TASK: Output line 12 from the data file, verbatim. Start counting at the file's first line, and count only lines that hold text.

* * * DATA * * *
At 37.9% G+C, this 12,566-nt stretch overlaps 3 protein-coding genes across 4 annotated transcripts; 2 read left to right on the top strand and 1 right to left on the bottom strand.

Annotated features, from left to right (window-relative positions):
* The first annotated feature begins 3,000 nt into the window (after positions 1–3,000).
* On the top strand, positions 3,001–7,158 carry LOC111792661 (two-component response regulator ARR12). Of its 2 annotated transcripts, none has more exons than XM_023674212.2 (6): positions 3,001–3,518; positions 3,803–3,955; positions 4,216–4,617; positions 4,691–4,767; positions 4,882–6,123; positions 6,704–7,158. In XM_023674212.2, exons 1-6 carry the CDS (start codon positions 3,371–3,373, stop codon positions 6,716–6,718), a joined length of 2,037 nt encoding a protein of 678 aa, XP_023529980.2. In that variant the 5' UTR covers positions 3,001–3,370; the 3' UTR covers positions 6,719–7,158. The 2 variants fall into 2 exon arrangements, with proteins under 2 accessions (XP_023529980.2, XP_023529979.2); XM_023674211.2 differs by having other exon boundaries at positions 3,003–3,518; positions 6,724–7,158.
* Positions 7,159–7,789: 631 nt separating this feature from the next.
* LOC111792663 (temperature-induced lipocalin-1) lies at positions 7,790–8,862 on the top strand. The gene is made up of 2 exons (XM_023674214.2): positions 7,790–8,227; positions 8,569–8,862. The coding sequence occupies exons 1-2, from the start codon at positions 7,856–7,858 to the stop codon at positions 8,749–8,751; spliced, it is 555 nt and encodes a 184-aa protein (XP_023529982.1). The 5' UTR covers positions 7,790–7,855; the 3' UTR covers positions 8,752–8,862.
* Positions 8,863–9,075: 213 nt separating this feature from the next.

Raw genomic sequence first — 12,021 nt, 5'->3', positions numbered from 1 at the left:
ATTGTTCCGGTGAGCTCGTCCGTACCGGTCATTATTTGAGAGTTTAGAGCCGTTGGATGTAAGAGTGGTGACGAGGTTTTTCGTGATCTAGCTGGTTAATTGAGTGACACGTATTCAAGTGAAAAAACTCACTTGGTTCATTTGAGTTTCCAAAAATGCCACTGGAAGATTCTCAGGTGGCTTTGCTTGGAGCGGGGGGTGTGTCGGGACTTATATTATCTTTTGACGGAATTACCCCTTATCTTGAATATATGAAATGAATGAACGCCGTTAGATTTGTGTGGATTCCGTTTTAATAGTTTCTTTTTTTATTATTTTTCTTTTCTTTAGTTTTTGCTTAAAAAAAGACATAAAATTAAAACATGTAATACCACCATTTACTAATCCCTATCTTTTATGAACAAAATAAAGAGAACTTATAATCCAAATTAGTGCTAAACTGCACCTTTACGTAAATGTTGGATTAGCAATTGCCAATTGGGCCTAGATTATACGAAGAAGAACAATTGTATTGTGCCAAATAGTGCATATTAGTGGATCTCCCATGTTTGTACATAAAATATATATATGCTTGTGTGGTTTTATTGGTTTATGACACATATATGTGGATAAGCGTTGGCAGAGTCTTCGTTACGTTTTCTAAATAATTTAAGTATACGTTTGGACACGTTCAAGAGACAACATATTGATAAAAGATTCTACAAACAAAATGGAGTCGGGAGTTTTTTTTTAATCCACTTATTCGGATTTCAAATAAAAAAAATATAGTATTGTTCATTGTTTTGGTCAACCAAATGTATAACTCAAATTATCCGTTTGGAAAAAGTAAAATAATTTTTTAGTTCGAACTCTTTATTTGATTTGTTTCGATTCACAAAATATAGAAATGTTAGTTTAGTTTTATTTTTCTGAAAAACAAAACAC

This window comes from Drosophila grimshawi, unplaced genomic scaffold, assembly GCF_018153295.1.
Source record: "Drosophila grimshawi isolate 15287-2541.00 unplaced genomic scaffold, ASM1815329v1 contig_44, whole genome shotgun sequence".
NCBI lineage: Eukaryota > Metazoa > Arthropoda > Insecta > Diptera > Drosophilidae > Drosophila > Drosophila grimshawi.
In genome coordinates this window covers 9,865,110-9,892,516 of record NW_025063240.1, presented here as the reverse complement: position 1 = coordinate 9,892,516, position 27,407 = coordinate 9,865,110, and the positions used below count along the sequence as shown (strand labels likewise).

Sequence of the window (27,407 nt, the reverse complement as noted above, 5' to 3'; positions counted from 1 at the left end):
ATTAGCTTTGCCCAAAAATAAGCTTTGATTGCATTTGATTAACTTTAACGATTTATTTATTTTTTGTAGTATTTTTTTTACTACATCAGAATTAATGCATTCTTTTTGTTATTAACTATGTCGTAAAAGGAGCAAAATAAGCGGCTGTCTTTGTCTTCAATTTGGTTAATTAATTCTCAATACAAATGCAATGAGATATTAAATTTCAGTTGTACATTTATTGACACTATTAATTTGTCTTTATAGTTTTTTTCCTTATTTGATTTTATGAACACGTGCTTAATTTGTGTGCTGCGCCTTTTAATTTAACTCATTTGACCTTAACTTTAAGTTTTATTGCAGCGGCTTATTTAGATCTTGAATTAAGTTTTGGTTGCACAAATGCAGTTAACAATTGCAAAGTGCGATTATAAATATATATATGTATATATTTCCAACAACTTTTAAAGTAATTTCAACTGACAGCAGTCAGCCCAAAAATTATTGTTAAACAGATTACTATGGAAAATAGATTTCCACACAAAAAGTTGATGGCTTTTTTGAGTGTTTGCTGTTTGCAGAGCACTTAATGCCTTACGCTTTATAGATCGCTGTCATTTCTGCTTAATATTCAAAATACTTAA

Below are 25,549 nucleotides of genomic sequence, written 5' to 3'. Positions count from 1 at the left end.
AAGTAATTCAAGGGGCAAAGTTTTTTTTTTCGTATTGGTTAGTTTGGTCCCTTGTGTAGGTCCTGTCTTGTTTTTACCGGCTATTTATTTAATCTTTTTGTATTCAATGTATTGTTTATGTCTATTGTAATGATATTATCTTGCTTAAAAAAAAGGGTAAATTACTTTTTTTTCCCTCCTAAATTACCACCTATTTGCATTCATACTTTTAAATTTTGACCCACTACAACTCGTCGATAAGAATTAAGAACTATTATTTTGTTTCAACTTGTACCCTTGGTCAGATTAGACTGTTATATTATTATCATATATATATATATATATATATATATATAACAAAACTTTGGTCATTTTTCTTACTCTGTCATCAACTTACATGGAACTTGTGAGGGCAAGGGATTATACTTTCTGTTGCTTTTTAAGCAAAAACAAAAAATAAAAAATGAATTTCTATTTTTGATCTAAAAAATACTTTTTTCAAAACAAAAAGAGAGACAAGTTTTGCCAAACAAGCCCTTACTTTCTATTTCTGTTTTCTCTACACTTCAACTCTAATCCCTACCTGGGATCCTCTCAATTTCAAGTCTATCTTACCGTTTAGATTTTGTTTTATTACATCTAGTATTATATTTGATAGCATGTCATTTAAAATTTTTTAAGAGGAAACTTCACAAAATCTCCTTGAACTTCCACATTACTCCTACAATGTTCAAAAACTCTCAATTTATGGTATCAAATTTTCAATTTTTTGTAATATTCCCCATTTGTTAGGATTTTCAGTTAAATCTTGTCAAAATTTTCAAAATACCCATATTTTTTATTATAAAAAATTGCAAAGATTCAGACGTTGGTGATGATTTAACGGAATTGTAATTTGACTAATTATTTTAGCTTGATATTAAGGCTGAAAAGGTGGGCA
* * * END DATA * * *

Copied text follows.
NCBI lineage: Eukaryota > Metazoa > Arthropoda > Insecta > Diptera > Drosophilidae > Drosophila > Drosophila grimshawi.